This is a turning point for Islam. For decades the rest of the world has heard the phrase "Religion of Peace" coming from CAIR and other Islamic public relations groups. Christians, for centuries, have had to put up with flamable acts like the Piss Christ and the world watched as screams and protests followed. But the actions by those Christians are night-and-day different from the death and destruction that followed the Danish cartoons. Oh most certainly it is not nice for a publisher to make fun of someone's beliefs or icons, but that does not compare with a religious leader calling his people to death and destruction. If Islam is such a religion of peace, then where are the voices calling for peace? Has Islam been taken over by the radicals, or it is that Islam itself is radical? Personally I believe the latter.
What do you think about the reaction of the islamic world to the publishing of the cartoons in Jyllands Posten?
Personally I've always thought of Islam as more of a cult than a true faith. Anyone that would encourage death and destruction following the cartoons thus prove that Islam, at least their vision of Islam, is a cult of death and not a true religion of peace. Any diety that espouses death is a diety that should not be followed. It is because of this desire to kill those that simply voiced an opinion that I have included the cartoons on my blog. As much as I dislike poking fun at someone's faith, and wholeheartedly detest someone calling for another to die. If this were nothing but simple protests then I would have sided with the Muslims - but since this has become an excuse to murder innocent people I now side with the publishers and I further support them by inclusing the cartoons on my blog.
What do you think about other european newspapers publishing the pictures afterwards in the name of freedom of speech?
Freedom to speak is, I think, a fundamental right of a free and civilized person. People may say something that I wholeheartedly disagree with, something that causes my blood to boil, but the right of that person to speak should never be crushed. The only philosophies that stop a person's right to voice their opinion are the totalitarian regimes that have always proven to be evil and wrong. I may not like what the European publish, and there are many, many times I despise what the European media publishes, but I will always stand for their right to publish it. Look, European and US media and "artists" have been satirizing Christianity for centuries, and I've never liked any of it. But I don't lead a group of people to torch an innocent business or call for the killing of anyone from the publisher's country. Islam is not a faith - it is legalized barbarianism.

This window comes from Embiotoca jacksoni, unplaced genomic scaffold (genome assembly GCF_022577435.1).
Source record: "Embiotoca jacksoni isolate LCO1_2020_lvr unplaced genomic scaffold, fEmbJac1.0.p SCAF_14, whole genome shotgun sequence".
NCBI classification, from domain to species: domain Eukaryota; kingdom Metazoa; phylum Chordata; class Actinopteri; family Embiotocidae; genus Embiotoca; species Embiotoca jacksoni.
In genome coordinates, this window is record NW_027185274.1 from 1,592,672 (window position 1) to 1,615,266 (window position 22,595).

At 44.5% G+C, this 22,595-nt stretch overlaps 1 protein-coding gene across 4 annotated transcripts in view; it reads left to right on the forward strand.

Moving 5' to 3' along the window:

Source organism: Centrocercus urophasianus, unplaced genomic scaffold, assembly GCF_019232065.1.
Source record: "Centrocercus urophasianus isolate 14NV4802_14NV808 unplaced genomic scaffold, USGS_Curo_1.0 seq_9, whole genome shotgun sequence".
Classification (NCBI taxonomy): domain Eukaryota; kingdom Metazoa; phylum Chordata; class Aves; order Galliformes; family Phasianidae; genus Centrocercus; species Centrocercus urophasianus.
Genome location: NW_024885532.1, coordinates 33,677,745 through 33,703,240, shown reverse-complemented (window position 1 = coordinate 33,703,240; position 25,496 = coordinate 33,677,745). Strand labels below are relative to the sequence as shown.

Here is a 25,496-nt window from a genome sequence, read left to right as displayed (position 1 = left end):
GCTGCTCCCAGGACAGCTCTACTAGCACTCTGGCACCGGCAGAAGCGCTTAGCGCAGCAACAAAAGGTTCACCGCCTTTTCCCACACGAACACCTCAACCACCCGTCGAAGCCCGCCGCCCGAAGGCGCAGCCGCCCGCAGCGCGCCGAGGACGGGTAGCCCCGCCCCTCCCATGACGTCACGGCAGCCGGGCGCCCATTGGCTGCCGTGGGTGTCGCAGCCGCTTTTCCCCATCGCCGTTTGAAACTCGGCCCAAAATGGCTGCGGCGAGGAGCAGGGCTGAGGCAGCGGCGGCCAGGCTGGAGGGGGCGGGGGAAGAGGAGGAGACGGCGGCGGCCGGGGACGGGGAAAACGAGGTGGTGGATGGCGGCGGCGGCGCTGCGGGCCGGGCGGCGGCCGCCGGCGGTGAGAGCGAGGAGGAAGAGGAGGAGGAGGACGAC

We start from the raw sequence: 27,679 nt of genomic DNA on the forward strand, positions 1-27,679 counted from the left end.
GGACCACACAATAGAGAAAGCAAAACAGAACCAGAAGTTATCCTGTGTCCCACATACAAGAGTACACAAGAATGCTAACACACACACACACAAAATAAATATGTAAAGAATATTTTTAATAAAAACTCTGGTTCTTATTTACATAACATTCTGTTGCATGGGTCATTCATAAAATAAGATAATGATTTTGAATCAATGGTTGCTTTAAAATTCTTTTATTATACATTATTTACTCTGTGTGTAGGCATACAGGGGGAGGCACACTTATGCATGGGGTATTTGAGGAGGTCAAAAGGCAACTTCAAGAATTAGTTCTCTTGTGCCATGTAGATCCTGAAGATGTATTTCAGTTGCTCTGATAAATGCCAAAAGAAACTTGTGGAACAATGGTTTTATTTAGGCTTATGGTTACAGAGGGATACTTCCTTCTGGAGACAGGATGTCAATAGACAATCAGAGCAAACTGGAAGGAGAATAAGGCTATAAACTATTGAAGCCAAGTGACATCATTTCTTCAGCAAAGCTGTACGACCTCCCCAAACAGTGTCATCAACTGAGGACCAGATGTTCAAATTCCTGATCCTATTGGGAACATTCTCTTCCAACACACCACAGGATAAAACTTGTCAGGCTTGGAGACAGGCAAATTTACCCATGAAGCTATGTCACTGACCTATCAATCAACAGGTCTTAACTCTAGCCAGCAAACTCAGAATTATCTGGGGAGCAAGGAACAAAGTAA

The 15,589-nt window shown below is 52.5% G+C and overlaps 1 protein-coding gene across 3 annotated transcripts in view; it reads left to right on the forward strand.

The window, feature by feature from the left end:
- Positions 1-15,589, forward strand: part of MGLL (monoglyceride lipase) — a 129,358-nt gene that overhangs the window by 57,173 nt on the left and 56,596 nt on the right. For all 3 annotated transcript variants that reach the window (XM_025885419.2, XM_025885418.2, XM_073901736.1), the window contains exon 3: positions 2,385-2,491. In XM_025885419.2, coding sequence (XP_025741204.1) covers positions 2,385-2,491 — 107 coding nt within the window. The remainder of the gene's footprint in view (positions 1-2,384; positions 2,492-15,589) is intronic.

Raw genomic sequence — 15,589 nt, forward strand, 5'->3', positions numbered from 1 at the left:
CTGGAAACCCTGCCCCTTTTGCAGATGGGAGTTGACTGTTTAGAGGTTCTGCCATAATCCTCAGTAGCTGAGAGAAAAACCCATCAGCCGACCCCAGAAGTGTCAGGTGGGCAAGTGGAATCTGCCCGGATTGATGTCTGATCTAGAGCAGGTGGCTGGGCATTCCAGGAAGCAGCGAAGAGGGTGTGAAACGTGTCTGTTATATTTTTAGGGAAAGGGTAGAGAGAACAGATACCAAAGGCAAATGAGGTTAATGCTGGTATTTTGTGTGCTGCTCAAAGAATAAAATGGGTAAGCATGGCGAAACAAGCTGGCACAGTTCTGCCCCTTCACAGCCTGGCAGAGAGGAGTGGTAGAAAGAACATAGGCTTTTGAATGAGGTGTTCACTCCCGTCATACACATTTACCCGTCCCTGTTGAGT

What would you like to say to the chief editor of Jyllands Posten?
You are looking into the face of the dragon. I hope you have both your armor and sword. If you need assistance I have a Scottish broadsword and I will stand with you.
Is this the prelude to World War III ?
World War III has already started. The US, for example, has been under attack from worldwide terrorism for the last 20 years.
The World Trade Towers were attacked perviously in an attempt to topple them. A US warship, the USS Cole, was attacked and people died. Several US diplomats have been killed over the last two decades. And the great majority of these attacks were done by those following a radical, militant, version of Islam. Militant Islam is a cancer on all of humanity and civilization. This cancer will grow unless it is contained. Only now is Europe starting to realize what radical Islam is and can do. The apologists are working overtime, and the Islamic public relations machine is working overtime, but radical Islam has a goal of worldwide domination and there are but three options in their world according to their Quran: (1) convert to their vision of Islam, (2) submit as a slave, or (3) die. And before you go spouting off to me about not understanding their texts, I have my own 800-page copy of the Quran and I do read it and study it. It is up to the rest of the civilized world which of the three options they choose, and the "day of choosing" is rapidly at hand.
Now the final Finland student...
My name is Jenni Meronen and I'm a student in the Helsinki business polytechnic Helia in Finland. I study journalism. Our English teacher gave us a class assignment, and that's why I'm writing to you. I would be delighted if you could help me do my assignment and answer the following questions:
Have you followed the events that have taken place because of the publishing of the Prophet Muhammed pictures in Denmark?
I have been following the actions of radical Islam since the day that 3000 innocent US citizens were butchered by their hands.
The Danish cartoons are simply one more chapter.
What do you think about the situation?
It bothers me to see Muhammad mocked. Personally I don't believe Muhammad to be anything other than a terrorist, a butcher, a murderer, a pedophile, and a false prophet with the only goal of brainwashing as many followers as possible to follow and support him in his goal of domination. But there are those that think Muhammad was touched by God, and as long as those people don't bother me I won't bother them. But when they start telling me I have to live by their rules, and they start killing innocent people, I suddenly lose all sympathy for them and whatever cartoons they think are offensive.
Why do you think the muslim community is so upset?
They see their highest prophet being mocked in public, and they don't like it. I can understand that because I don't like it when I see Jesus mocked in public. But when they try to resolve the issue by killing innocent people they become nothing more than common thugs and not people of faith.
What do you think Denmark or other countries should do?